The Kindertransport was a rescue effort prior to the Second World War, in which ten thousand predominantly Jewish child refugees were taken into Britain from Nazi-controlled territories to be fostered and schooled. Diane Samuels' play distills the experiences of numerous such children into one fictional character, Eva Schlesinger. And in Tower Theatre's production the poignancy of this young immigrant girl's story is captured superbly, demonstrating more than a little contemporary relevance.
The action of the play unfolds in a dual time-frame, with the adult Eva's daughter Faith uncovering a cache of photographs, letters and storybooks from her mother's childhood. Born in Hamburg, Eva was packed off aged ten for England undergoing a bewildering and terrifying journey - to meet with her adoptive mother, the kindly but no-nonsense Lil. Open-hearted young Eva, however, was a far cry from the grown-up Evelyn (she had now adopted the English form of her German name). The audience wonder along with Faith how Eva came to box off her childhood memories so literally and completely. Even with the Holocaust casting its shadow over the drama, the answer has a unique power to shock.
The cast is a strong ensemble, most of whom will be staying with the production for its June revival. Katrin Larissa Kasper plays the younger version of Eva, taking her from wide-eyed innocent to strong-minded young woman through subtle modulations in accent, mannerisms and spirit. It's a fine performance - embodying as it does all the fear and confusion of the Transport's young and vulnerable refugees. The various adult men she encounters are played by Paul Willcocks in the same leering mask (another well-judged innovation). All Willcocks' characterisations - from officious to jauntily racist, and in one case flesh-crawlingly malevolent - combine into Eva's scary experience of anonymous male authority.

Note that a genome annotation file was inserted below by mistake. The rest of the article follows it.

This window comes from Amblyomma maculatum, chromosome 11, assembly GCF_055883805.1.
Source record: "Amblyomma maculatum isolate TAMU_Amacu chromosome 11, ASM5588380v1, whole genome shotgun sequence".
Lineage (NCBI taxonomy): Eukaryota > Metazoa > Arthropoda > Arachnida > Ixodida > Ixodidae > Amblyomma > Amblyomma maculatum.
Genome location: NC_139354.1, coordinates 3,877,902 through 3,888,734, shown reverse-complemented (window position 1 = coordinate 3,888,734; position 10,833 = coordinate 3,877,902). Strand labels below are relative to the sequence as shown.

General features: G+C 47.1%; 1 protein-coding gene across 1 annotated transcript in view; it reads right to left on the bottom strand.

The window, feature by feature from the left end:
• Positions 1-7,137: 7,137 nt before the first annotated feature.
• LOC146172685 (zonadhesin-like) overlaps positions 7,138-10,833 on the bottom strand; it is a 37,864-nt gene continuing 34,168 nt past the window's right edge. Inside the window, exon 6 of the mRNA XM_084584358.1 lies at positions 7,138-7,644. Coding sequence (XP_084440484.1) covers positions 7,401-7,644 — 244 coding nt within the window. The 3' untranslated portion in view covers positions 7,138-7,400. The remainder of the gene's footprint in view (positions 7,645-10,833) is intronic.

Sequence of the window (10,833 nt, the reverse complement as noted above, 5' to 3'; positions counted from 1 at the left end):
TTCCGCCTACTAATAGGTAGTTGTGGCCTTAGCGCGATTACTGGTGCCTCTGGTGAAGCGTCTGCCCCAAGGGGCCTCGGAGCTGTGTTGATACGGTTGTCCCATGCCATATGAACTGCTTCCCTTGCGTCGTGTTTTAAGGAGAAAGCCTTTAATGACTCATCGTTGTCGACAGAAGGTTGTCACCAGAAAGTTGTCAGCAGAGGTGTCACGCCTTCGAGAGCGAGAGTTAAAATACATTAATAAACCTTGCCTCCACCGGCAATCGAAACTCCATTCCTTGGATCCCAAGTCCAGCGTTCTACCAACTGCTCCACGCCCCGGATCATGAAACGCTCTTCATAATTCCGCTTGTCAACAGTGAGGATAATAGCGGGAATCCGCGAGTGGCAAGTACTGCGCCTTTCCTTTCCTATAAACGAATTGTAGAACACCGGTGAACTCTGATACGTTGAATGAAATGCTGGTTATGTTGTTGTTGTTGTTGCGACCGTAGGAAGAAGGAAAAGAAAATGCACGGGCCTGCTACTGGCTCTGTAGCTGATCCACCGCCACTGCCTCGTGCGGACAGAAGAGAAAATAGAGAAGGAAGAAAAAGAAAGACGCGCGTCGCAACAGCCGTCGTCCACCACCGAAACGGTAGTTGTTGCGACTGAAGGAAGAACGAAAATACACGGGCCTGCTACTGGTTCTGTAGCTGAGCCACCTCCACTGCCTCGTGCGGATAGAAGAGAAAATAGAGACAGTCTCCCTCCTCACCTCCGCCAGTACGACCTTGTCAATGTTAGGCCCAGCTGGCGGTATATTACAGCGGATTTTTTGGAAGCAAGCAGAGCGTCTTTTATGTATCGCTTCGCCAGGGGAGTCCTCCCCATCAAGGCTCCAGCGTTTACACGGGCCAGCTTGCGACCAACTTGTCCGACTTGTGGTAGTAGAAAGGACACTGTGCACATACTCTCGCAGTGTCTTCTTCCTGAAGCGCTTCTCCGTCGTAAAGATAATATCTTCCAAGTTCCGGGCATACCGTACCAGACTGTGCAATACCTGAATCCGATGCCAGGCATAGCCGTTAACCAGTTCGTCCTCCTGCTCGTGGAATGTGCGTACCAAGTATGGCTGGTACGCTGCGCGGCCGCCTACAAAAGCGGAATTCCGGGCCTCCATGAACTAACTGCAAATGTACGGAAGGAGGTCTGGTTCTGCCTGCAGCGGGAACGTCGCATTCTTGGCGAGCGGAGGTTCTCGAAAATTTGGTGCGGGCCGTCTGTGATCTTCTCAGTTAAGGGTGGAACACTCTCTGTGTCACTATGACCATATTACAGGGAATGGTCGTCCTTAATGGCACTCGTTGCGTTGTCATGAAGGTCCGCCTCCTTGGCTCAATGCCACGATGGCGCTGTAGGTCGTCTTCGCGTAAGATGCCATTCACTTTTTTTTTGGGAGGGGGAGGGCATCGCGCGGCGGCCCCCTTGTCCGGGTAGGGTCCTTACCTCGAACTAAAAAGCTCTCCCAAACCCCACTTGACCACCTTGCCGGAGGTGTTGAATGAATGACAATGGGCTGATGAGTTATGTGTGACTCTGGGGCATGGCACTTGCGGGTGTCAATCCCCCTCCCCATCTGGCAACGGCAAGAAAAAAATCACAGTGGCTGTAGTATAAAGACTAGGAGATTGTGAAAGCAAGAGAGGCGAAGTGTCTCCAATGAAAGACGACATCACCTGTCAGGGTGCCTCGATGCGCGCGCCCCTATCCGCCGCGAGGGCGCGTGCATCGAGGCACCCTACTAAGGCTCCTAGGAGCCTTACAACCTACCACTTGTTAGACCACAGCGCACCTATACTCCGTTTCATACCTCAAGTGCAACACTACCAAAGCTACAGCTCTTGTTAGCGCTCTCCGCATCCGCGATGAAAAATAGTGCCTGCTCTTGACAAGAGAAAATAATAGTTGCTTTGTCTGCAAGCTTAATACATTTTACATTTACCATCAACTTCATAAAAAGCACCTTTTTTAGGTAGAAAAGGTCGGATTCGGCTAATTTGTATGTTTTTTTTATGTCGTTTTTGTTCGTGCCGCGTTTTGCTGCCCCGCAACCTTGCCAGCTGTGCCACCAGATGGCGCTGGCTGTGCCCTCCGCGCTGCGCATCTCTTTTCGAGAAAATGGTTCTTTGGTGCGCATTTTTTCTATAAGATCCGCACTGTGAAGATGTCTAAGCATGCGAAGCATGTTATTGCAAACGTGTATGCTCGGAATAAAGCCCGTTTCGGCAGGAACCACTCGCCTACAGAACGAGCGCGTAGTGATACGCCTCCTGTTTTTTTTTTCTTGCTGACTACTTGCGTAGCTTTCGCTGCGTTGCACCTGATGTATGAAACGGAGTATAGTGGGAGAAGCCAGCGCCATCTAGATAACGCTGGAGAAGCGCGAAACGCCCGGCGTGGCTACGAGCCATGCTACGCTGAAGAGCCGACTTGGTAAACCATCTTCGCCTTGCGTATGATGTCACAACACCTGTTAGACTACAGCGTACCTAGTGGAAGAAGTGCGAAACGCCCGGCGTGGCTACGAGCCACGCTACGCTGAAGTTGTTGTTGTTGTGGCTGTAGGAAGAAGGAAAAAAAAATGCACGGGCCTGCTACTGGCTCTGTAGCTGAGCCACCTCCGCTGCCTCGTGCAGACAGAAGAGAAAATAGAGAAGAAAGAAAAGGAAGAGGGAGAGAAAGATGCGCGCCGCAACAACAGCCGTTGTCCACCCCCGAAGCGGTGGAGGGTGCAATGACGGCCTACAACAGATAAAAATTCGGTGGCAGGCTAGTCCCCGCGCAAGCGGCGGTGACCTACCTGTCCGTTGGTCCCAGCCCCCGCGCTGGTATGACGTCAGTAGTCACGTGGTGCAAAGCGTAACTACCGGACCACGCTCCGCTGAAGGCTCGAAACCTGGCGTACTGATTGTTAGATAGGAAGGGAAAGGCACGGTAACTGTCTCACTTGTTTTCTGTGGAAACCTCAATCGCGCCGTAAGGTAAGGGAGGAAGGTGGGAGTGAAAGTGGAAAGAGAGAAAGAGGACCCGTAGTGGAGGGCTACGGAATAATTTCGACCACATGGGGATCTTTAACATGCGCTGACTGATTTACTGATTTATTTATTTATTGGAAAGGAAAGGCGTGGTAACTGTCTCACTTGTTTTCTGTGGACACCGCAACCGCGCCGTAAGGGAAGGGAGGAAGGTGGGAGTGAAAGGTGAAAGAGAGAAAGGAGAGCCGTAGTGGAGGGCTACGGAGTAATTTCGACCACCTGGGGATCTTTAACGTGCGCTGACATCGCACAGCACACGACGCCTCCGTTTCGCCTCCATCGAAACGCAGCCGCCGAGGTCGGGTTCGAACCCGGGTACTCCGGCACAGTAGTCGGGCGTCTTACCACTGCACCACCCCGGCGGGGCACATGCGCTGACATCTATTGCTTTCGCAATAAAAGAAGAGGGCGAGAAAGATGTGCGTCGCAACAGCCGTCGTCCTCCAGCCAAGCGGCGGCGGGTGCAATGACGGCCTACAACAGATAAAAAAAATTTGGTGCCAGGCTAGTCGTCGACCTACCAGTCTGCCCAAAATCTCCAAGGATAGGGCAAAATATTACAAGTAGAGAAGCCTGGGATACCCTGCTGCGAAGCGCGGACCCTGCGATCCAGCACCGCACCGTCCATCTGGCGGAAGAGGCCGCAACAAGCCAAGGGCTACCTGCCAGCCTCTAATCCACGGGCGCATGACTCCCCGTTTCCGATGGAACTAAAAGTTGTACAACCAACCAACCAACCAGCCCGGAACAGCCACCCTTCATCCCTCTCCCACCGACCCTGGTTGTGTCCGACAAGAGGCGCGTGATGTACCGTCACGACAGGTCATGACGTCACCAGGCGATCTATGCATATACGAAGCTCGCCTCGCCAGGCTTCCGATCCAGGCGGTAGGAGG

As the mature Evelyn, Ruth Sullivan is remote and severe, her brittle exterior hinting at depths of emotion she dare not plumb. When she finally does give vent to what lies beneath, the moment is searing in its power. Amanda Waggott and Clare Joseph portray the play's two other mother-figures. As Lil, Waggott moves deftly between the two time-zones - a stern but loving foster-mother to Eva and the buffer between Evelyn and her daughter Faith. In both eras she's a welcome source of warmth, empathy and down-to-earth humour.
Joseph meanwhile is quietly heartbreaking as Eva's calm and courageous blood-mother Helga. An early scene in which she teaches her daughter sewing skills for the migrant journey ahead is deceptively gentle, and returns to our minds with painful resonance later on.
Compassion runs deep in this production, but Kindertransport is ultimately a play of unsparing emotional honesty. It makes no concession to any audience expectations built up in the first act - possibly its greatest strength as a drama - and act two shocks as much as it moves. This is a story of mother-daughter relationships either forged in or tested by the same tumultuous 20th Century events, and the personal consequences of the Transport run deep for three generations of Eva's family. Survival, we are reminded, can come at a truly terrible cost.
Having sold out at Theatro Technis last month, Kindertransport can be seen again at the Gatehouse Theatre, Highgate, from Saturday 24th June to Sunday 2nd July. Rachel Causer will be taking the role of Faith, with Annemarie Fearnley also joining the ensemble. This show is clearly a labour of love for director Ormond, done justice by her tightly-knit cast and creative team. It's also a hard-hitting and timely reminder of the plight of child refugees - and of the lifelong consequences such a childhood brings.